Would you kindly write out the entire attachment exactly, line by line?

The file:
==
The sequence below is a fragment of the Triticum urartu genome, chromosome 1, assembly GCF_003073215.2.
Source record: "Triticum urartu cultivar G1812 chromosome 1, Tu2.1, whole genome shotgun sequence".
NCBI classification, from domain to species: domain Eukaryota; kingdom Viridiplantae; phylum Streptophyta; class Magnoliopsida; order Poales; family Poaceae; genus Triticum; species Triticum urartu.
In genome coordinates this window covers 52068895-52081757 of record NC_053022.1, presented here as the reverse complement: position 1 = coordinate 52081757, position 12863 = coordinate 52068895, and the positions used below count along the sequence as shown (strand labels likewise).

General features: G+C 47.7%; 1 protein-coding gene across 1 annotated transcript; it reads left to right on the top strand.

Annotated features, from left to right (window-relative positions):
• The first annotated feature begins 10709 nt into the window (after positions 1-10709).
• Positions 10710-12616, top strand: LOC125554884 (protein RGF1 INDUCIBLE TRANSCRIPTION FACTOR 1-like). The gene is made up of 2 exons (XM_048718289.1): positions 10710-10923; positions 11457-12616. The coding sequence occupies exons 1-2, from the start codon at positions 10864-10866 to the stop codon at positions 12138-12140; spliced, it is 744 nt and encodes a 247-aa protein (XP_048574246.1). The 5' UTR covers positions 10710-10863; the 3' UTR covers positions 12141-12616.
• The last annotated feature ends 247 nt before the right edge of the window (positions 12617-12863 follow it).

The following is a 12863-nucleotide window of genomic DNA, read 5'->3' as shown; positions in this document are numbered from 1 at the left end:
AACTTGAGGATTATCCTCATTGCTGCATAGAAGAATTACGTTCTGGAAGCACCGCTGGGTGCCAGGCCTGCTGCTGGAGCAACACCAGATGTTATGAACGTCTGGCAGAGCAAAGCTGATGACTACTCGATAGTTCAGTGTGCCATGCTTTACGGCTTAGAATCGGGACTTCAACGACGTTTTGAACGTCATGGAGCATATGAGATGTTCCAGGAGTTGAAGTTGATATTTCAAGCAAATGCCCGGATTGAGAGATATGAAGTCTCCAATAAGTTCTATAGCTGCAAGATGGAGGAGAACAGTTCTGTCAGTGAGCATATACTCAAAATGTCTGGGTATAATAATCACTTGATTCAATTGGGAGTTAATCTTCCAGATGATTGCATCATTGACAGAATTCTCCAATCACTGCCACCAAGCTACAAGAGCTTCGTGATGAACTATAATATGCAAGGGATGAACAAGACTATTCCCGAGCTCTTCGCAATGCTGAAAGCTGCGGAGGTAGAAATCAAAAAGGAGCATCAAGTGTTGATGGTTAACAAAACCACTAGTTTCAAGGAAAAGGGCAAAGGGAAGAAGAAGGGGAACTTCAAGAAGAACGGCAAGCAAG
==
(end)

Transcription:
The sequence below is a fragment of the Triticum urartu genome, chromosome 1, assembly GCF_003073215.2.
Source record: "Triticum urartu cultivar G1812 chromosome 1, Tu2.1, whole genome shotgun sequence".
NCBI classification, from domain to species: domain Eukaryota; kingdom Viridiplantae; phylum Streptophyta; class Magnoliopsida; order Poales; family Poaceae; genus Triticum; species Triticum urartu.
In genome coordinates this window covers 52068895-52081757 of record NC_053022.1, presented here as the reverse complement: position 1 = coordinate 52081757, position 12863 = coordinate 52068895, and the positions used below count along the sequence as shown (strand labels likewise).

General features: G+C 47.7%; 1 protein-coding gene across 1 annotated transcript; it reads left to right on the top strand.

Annotated features, from left to right (window-relative positions):
• The first annotated feature begins 10709 nt into the window (after positions 1-10709).
• Positions 10710-12616, top strand: LOC125554884 (protein RGF1 INDUCIBLE TRANSCRIPTION FACTOR 1-like). The gene is made up of 2 exons (XM_048718289.1): positions 10710-10923; positions 11457-12616. The coding sequence occupies exons 1-2, from the start codon at positions 10864-10866 to the stop codon at positions 12138-12140; spliced, it is 744 nt and encodes a 247-aa protein (XP_048574246.1). The 5' UTR covers positions 10710-10863; the 3' UTR covers positions 12141-12616.
• The last annotated feature ends 247 nt before the right edge of the window (positions 12617-12863 follow it).

The following is a 12863-nucleotide window of genomic DNA, read 5'->3' as shown; positions in this document are numbered from 1 at the left end:
AACTTGAGGATTATCCTCATTGCTGCATAGAAGAATTACGTTCTGGAAGCACCGCTGGGTGCCAGGCCTGCTGCTGGAGCAACACCAGATGTTATGAACGTCTGGCAGAGCAAAGCTGATGACTACTCGATAGTTCAGTGTGCCATGCTTTACGGCTTAGAATCGGGACTTCAACGACGTTTTGAACGTCATGGAGCATATGAGATGTTCCAGGAGTTGAAGTTGATATTTCAAGCAAATGCCCGGATTGAGAGATATGAAGTCTCCAATAAGTTCTATAGCTGCAAGATGGAGGAGAACAGTTCTGTCAGTGAGCATATACTCAAAATGTCTGGGTATAATAATCACTTGATTCAATTGGGAGTTAATCTTCCAGATGATTGCATCATTGACAGAATTCTCCAATCACTGCCACCAAGCTACAAGAGCTTCGTGATGAACTATAATATGCAAGGGATGAACAAGACTATTCCCGAGCTCTTCGCAATGCTGAAAGCTGCGGAGGTAGAAATCAAAAAGGAGCATCAAGTGTTGATGGTTAACAAAACCACTAGTTTCAAGGAAAAGGGCAAAGGGAAGAAGAAGGGGAACTTCAAGAAGAACGGCAAGCAAG